An extreme imbalance of power among member states has given rise to fears over security resulting from domination by India, and fostered an environment of suspicion and mistrust. Such a situation generates built-in retardants to cooperation among members. In the case of Saarc, this process has given rise to several distortions such as avoiding and/or restricting trade with India, discouraging FDI coming from India, creating an unwillingness to work together to resolve regional issues, and externalising bilateral and regional issues. If the environment of mistrust and suspicion among Saarc members remains unaddressed, it will be a long time before significant progress in regional cooperation and economic integration can be realised. This is because cooperation and integration requires aligning member states economic structures more closely with that of the Indian economy, which would further deepen interdependence with India. In the absence of trust and amid prevalent fears of Indian domination, however, smaller Saarc members will continue to tread this path cautiously. The critical need to develop congenial interstate relations for deepening and accelerating the process of cooperation in the region cannot be overemphasised. While a growing awareness of the economic costs of the lack of cooperation seems to have pushed Saarc members towards increased cooperation, the overarching influence of inter-state relations cannot be overlooked.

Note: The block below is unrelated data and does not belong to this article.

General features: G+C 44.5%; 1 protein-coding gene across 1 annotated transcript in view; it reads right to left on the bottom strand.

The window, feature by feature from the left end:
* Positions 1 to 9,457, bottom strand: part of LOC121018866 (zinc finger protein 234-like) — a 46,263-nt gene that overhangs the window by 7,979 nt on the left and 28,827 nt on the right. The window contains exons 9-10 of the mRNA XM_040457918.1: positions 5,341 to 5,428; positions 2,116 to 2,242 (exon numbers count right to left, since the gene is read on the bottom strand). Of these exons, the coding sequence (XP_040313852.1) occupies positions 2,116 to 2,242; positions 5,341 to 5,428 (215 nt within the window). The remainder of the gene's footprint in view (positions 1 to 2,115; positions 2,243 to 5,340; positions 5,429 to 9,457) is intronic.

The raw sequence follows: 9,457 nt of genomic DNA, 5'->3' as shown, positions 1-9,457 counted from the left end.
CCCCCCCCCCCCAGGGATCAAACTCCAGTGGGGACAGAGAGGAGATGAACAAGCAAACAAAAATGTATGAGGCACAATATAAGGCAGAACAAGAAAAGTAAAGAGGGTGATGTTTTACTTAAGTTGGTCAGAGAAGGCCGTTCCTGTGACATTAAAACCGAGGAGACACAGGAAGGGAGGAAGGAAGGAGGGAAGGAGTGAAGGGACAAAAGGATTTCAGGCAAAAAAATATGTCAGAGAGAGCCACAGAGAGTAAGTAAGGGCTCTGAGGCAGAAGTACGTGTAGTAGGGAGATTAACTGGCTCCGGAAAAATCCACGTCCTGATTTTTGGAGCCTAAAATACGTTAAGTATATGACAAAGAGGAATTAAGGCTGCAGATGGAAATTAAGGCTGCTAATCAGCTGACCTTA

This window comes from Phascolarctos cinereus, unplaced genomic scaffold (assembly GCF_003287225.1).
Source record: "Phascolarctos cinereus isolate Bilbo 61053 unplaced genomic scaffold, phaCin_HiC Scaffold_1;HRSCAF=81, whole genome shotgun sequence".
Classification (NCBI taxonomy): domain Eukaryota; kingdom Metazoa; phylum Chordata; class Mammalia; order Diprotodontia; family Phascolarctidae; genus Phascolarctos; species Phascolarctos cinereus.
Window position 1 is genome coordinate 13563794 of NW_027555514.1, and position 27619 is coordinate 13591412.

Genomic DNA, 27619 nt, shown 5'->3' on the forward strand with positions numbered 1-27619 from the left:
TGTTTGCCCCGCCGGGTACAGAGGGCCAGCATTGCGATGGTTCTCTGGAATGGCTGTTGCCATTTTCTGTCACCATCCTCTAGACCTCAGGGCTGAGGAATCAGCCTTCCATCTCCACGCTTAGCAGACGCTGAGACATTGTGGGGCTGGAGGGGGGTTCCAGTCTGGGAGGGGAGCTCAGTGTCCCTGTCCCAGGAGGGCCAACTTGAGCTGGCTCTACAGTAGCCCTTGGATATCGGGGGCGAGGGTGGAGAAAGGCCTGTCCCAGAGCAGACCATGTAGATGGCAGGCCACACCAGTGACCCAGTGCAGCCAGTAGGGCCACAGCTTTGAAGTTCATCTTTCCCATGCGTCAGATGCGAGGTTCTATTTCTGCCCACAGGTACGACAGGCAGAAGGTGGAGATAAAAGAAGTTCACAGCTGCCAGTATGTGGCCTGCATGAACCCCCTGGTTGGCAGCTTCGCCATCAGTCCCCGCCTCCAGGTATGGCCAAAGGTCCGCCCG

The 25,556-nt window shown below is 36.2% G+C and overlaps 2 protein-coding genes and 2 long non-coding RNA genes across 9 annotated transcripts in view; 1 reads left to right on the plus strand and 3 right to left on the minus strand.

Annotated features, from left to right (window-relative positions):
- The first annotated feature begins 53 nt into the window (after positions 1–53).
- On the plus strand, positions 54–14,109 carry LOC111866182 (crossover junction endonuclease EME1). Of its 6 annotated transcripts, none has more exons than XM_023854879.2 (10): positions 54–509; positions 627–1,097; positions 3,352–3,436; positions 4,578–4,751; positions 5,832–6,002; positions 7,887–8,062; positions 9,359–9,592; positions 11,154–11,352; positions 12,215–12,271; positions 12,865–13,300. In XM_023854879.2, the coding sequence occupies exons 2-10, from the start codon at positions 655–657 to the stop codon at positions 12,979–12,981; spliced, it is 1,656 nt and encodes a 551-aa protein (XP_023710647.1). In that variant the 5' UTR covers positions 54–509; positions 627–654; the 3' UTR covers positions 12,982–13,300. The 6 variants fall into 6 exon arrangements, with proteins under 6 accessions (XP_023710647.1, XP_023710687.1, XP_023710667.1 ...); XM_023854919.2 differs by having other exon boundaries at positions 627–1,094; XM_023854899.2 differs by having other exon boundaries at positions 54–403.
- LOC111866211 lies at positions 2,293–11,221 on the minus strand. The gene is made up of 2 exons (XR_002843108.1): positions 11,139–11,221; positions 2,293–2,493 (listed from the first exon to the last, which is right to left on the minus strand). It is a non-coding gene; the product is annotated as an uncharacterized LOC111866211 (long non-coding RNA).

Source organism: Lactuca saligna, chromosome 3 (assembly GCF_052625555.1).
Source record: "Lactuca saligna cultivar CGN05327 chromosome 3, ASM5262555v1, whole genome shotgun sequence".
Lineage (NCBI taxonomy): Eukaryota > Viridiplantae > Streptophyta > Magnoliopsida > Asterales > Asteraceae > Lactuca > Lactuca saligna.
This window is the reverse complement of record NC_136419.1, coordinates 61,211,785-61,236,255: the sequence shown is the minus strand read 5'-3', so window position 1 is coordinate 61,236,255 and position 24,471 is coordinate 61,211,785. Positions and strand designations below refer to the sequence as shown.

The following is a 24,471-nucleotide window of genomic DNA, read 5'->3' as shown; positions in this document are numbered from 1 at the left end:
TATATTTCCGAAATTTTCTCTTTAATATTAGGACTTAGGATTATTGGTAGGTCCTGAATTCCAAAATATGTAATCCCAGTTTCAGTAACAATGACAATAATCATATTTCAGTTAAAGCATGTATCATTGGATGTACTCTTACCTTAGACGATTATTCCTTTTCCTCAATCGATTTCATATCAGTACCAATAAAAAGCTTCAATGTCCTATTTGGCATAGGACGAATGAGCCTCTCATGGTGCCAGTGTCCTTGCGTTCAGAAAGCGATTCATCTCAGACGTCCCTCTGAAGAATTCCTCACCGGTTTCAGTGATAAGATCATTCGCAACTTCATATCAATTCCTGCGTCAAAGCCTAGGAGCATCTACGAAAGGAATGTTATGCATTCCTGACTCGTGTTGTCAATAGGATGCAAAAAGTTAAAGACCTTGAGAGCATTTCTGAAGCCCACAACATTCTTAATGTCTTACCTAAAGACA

* VV Desai, Political Economy of Regional Cooperation in South Asia, WP 54, ADB, July 2010